According to the Ministry of Health in Kenya, some of those battling Covid-19 pandemic including the health workers can at one point experience burnout. These are the signs of burnout as per the Ministry of Health.
- Sadness, depression, or apathy.
- Easily frustrated.
- Blaming of others, irritability.
- Lacking feelings, indifferent.
- Isolation or disconnection from others.
- Poor self-care (hygiene).
- Tired, exhausted or overwhelmed.
- Feeling like: A failure or nothing you can do will help or you are not doing your job well or you need alcohol/other drugs to cope.
This can degenerate to Secondary Traumatic Stress.
What are the signs of this?
- Excessively worry or fear about something bad happening.
- Easily startled, or “on guard” all of the time.
- Physical signs of stress (e.g. racing heart).
- Nightmares or recurrent thoughts about the traumatic situation.
What should you do if experiencing these signs?
Develop a Buddy System
- In a buddy system, two responders partner together to support each other, and monitor each other’s stress, workload, and safety.
- Get to know each other: Talk about background, interests, hobbies, and family. Identify each other’s strengths and weaknesses.
- Keep an eye on each other: Try to work in the same location if you can. Set up times to check-in with each other. Listen carefully and share experiences and feelings.
- Acknowledge tough situations and recognize accomplishments, even small ones.
- Offer to help with basic needs such as sharing supplies and transportation.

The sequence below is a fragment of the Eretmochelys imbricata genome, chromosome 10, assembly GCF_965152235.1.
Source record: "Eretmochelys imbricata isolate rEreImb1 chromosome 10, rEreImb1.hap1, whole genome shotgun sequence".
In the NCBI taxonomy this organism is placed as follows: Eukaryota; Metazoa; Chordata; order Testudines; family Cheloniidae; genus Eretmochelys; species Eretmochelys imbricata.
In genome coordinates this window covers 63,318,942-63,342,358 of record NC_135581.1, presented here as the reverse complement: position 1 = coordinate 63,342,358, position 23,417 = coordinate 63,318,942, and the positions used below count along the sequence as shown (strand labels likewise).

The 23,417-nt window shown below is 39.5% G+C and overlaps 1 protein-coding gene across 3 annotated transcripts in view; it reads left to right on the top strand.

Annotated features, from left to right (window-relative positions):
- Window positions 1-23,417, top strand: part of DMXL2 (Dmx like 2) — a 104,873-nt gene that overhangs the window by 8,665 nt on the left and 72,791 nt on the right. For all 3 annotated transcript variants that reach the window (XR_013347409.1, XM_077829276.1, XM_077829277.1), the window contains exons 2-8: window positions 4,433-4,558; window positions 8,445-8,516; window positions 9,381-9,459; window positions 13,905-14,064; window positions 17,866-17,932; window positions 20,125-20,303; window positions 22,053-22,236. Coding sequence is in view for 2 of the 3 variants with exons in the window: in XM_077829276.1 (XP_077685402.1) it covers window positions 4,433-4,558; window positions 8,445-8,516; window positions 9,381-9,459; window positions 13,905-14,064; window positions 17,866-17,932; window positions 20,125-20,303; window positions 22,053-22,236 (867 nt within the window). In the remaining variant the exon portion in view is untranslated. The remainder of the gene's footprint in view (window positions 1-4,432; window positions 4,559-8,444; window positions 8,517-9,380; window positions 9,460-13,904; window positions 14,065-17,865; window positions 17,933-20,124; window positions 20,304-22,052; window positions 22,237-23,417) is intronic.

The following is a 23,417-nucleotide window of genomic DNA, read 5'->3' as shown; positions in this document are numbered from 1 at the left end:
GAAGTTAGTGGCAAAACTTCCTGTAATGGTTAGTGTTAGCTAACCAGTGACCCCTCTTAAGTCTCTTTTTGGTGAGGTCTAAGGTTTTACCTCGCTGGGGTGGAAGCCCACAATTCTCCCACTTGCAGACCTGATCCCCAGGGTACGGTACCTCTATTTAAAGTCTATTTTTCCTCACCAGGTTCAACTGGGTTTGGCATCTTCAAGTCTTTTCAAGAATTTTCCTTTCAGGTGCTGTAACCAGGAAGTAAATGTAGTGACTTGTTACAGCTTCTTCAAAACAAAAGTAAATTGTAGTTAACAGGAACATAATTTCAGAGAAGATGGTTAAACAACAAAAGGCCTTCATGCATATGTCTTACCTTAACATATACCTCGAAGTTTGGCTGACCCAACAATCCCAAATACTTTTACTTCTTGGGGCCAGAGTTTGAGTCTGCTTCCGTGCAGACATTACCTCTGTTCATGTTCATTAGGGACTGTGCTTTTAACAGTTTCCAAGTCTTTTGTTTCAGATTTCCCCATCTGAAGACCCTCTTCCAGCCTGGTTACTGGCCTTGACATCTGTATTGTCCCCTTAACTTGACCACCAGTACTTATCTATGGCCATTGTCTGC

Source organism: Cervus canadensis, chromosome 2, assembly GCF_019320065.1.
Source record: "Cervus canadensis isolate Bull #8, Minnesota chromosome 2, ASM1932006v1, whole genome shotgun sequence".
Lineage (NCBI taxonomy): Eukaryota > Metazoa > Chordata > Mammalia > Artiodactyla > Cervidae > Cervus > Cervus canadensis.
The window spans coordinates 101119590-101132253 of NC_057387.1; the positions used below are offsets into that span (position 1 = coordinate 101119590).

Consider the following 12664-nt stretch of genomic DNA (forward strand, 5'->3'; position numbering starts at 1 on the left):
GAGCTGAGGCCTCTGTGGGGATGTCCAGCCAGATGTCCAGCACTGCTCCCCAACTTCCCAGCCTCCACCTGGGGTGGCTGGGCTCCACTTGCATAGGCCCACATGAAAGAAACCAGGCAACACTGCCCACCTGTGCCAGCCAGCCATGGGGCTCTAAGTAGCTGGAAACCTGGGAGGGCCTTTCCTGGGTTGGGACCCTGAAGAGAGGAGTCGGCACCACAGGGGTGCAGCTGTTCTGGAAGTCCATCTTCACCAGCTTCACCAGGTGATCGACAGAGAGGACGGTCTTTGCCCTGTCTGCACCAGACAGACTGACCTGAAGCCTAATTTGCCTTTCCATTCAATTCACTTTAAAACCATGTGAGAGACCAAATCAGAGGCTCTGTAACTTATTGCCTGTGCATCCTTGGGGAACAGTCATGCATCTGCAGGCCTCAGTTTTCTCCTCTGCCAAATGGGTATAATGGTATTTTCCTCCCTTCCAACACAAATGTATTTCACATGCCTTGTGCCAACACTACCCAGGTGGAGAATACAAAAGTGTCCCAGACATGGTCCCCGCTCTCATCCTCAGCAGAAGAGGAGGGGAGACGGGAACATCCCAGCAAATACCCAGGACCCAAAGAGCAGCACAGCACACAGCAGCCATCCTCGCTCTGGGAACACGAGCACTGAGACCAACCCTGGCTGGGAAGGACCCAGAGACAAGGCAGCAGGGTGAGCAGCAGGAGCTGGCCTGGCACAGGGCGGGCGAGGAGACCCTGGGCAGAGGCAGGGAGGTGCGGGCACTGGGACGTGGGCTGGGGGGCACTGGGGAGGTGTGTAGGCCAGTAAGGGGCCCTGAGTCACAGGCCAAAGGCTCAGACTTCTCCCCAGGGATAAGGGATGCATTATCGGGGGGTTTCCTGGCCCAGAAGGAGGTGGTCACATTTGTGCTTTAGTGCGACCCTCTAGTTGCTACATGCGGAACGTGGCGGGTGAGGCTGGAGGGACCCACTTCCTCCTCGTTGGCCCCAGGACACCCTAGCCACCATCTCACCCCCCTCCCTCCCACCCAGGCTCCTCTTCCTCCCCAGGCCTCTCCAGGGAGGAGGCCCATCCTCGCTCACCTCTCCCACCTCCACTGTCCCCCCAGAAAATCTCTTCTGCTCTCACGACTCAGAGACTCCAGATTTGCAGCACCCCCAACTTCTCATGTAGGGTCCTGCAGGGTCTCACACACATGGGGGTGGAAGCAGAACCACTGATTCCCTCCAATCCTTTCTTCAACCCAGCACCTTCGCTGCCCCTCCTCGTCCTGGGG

- Monitor each other’s workloads.
- Encourage each other to take breaks.
- Share opportunities for stress relief (rest, routine sleep, exercise, and deep breathing).
- Communicate your buddy’s basic needs and limits to leadership – make your buddy feel “safe” to speak up.
Responder Self-Care Techniques:
- Limit working hours to no longer than 12-hour shifts.
- Work in teams and limit amount of time working alone.
- Write in a journal.
- Talk to family, friends, supervisors, and teammates about your feelings and experiences.
- Practice breathing and relaxation techniques.
- Maintain a healthy diet and get adequate sleep and exercise.
- Know that it is okay to draw boundaries and say “no.”
- Avoid or limit caffeine and use of alcohol.
It is important to remind yourself that:
- It is not selfish to take breaks.
- The needs of survivors are not more important than your own needs and well-being.
- Working all the time does not mean you will make your best contribution.
- There are other people who can help in the response.
The coronavirus disease commonly known as COVID-19 is stressful for people. Some have contracted it and healed, some are in hospitals and worse, some have lost their lives. As the infections continue to spread in all parts of Kenya, many people are increasingly getting worried, including children. Fear and anxiety about the disease and what could happen is overwhelming and causing strong emotions in adults and children. Many people are already stressed.
According to Centres for Disease Control and Prevention (CDC) stress during an infectious disease outbreak can sometimes cause the following:
- Fear and worry about your own health and the health of your loved ones, your financial situation or job, or loss of support services you rely on.
- Changes in sleep or eating patterns.
- Difficulty sleeping or concentrating.
- Worsening of chronic health problems.
- Worsening of mental health conditions.
- Increased use of tobacco, and/or alcohol and other substances.
According to the Kenya ministry of health, COVID-19 has produced a lot of uncertainty. Persistent worries on safety and normal functioning of the community are threatened.
The ministry says signs of stress include:
- Being easily distracted, trouble with concentration, trouble remembering